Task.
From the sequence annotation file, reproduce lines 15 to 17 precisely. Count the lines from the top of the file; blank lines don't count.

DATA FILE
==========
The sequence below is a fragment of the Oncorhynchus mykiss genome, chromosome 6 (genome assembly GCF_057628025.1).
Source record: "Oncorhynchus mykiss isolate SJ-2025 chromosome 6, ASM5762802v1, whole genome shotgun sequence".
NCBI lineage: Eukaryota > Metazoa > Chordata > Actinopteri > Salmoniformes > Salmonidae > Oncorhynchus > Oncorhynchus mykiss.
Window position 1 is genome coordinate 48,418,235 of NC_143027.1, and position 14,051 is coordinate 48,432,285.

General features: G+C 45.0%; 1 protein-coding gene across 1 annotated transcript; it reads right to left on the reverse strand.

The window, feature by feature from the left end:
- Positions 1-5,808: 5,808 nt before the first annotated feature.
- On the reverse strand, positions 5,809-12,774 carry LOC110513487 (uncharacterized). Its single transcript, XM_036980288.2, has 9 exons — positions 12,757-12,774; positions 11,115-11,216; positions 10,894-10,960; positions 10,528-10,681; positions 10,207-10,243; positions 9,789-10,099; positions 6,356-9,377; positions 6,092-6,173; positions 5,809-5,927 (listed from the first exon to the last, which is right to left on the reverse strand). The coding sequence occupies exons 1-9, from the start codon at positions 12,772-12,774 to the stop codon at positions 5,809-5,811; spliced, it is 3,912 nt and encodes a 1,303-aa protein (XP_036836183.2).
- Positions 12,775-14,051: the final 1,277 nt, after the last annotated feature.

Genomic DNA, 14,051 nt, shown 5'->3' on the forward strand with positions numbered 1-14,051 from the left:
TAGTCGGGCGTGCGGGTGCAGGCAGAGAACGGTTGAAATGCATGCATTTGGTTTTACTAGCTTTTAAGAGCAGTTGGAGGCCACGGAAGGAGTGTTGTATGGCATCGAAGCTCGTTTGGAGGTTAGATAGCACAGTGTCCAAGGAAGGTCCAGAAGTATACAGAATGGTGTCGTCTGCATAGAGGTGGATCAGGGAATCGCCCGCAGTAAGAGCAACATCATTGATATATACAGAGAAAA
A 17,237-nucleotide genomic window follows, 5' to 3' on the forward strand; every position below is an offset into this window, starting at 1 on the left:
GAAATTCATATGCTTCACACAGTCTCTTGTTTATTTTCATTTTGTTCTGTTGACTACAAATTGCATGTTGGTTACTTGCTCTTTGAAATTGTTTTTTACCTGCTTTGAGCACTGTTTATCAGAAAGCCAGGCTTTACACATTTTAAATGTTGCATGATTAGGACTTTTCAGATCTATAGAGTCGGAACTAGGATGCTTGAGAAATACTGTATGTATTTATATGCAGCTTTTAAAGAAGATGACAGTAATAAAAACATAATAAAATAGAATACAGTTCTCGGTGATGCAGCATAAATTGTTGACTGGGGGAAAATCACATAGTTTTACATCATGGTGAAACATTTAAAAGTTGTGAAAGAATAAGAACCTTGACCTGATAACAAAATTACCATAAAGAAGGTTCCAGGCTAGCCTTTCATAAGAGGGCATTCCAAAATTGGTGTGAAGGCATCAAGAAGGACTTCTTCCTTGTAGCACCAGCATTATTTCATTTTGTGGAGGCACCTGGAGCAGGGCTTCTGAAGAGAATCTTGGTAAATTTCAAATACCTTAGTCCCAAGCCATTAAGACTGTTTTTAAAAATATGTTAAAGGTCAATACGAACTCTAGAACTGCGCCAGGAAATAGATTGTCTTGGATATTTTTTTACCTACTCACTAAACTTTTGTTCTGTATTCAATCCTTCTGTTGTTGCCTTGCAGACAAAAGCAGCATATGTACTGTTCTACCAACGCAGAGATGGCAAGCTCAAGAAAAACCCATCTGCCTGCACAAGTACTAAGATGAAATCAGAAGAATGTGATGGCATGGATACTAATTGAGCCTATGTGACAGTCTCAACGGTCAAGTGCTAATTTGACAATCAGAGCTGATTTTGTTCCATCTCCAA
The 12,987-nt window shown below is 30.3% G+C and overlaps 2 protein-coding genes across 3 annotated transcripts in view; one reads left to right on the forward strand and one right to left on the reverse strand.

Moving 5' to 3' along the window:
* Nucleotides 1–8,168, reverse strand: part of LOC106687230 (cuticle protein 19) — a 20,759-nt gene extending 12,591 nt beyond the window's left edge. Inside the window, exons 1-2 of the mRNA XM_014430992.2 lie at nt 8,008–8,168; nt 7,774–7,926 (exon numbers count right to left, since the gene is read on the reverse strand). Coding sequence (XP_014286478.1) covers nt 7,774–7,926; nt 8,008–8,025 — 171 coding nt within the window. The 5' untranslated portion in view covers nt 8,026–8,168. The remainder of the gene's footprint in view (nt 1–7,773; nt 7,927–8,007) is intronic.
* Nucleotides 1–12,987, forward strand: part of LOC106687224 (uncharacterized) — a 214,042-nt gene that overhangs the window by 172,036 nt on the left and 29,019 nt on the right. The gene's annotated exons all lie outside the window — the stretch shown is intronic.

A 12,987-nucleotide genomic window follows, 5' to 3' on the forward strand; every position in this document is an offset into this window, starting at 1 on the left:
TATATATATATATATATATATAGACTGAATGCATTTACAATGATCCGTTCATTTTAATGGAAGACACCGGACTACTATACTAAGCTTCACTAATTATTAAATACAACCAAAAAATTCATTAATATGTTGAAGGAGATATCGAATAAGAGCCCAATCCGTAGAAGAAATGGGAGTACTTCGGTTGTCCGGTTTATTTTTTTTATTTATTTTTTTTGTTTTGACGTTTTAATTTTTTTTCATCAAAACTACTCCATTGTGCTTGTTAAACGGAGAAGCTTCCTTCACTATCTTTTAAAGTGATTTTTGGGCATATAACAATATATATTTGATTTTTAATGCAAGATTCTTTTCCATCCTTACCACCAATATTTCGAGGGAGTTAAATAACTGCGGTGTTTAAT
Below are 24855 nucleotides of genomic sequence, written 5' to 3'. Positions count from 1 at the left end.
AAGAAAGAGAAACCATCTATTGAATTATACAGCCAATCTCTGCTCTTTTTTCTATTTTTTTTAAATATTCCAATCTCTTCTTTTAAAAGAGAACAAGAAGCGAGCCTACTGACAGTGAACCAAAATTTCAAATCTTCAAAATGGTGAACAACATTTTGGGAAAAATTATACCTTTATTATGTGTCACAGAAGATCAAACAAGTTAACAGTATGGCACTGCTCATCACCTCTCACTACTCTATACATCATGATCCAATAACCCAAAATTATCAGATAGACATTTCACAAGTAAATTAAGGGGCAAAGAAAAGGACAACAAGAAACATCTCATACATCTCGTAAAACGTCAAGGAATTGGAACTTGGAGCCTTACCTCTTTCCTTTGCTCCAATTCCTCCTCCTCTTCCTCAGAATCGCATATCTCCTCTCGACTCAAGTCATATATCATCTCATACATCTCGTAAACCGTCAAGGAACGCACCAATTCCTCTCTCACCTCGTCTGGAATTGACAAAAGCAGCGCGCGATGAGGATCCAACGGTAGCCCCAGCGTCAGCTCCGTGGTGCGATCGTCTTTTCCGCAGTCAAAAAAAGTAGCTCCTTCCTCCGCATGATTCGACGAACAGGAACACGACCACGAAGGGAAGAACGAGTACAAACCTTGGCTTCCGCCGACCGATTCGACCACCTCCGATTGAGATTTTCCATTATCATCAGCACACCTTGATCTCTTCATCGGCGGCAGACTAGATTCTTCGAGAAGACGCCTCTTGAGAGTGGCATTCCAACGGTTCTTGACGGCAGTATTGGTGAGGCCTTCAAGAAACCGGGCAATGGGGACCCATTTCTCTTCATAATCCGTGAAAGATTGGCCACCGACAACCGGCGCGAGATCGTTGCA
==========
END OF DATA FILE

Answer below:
Moving 5' to 3' along the window:
* Nucleotides 1–8,168, reverse strand: part of LOC106687230 (cuticle protein 19) — a 20,759-nt gene extending 12,591 nt beyond the window's left edge. Inside the window, exons 1-2 of the mRNA XM_014430992.2 lie at nt 8,008–8,168; nt 7,774–7,926 (exon numbers count right to left, since the gene is read on the reverse strand). Coding sequence (XP_014286478.1) covers nt 7,774–7,926; nt 8,008–8,025 — 171 coding nt within the window. The 5' untranslated portion in view covers nt 8,026–8,168. The remainder of the gene's footprint in view (nt 1–7,773; nt 7,927–8,007) is intronic.
* Nucleotides 1–12,987, forward strand: part of LOC106687224 (uncharacterized) — a 214,042-nt gene that overhangs the window by 172,036 nt on the left and 29,019 nt on the right. The gene's annotated exons all lie outside the window — the stretch shown is intronic.